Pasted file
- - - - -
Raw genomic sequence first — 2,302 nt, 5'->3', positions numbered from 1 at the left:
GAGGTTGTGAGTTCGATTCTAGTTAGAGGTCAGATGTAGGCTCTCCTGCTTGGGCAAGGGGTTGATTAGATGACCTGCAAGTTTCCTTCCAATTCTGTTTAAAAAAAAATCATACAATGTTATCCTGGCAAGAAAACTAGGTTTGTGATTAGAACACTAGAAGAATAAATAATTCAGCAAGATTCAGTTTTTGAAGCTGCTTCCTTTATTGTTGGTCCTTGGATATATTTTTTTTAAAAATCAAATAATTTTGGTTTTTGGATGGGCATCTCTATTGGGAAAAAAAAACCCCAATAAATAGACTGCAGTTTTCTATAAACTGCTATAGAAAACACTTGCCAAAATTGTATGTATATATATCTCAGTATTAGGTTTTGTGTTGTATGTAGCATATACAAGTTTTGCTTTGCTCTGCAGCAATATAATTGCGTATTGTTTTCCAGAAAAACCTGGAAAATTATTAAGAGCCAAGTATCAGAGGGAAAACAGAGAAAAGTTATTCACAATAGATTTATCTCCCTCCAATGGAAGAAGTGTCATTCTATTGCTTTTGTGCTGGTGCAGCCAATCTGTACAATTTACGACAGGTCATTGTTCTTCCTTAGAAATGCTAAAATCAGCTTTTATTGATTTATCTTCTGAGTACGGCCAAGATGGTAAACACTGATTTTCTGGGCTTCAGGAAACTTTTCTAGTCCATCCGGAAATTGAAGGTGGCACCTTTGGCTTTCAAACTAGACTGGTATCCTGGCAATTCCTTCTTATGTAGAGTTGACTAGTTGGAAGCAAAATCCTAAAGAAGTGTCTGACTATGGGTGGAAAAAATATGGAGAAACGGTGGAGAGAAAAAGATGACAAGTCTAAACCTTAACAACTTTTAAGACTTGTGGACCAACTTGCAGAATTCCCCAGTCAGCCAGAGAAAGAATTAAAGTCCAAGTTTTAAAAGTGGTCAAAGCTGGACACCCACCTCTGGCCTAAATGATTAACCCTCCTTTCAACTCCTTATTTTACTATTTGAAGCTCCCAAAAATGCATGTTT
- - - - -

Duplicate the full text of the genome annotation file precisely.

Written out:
Raw genomic sequence first — 2,302 nt, 5'->3', positions numbered from 1 at the left:
GAGGTTGTGAGTTCGATTCTAGTTAGAGGTCAGATGTAGGCTCTCCTGCTTGGGCAAGGGGTTGATTAGATGACCTGCAAGTTTCCTTCCAATTCTGTTTAAAAAAAAATCATACAATGTTATCCTGGCAAGAAAACTAGGTTTGTGATTAGAACACTAGAAGAATAAATAATTCAGCAAGATTCAGTTTTTGAAGCTGCTTCCTTTATTGTTGGTCCTTGGATATATTTTTTTTAAAAATCAAATAATTTTGGTTTTTGGATGGGCATCTCTATTGGGAAAAAAAAACCCCAATAAATAGACTGCAGTTTTCTATAAACTGCTATAGAAAACACTTGCCAAAATTGTATGTATATATATCTCAGTATTAGGTTTTGTGTTGTATGTAGCATATACAAGTTTTGCTTTGCTCTGCAGCAATATAATTGCGTATTGTTTTCCAGAAAAACCTGGAAAATTATTAAGAGCCAAGTATCAGAGGGAAAACAGAGAAAAGTTATTCACAATAGATTTATCTCCCTCCAATGGAAGAAGTGTCATTCTATTGCTTTTGTGCTGGTGCAGCCAATCTGTACAATTTACGACAGGTCATTGTTCTTCCTTAGAAATGCTAAAATCAGCTTTTATTGATTTATCTTCTGAGTACGGCCAAGATGGTAAACACTGATTTTCTGGGCTTCAGGAAACTTTTCTAGTCCATCCGGAAATTGAAGGTGGCACCTTTGGCTTTCAAACTAGACTGGTATCCTGGCAATTCCTTCTTATGTAGAGTTGACTAGTTGGAAGCAAAATCCTAAAGAAGTGTCTGACTATGGGTGGAAAAAATATGGAGAAACGGTGGAGAGAAAAAGATGACAAGTCTAAACCTTAACAACTTTTAAGACTTGTGGACCAACTTGCAGAATTCCCCAGTCAGCCAGAGAAAGAATTAAAGTCCAAGTTTTAAAAGTGGTCAAAGCTGGACACCCACCTCTGGCCTAAATGATTAACCCTCCTTTCAACTCCTTATTTTACTATTTGAAGCTCCCAAAAATGCATGTTT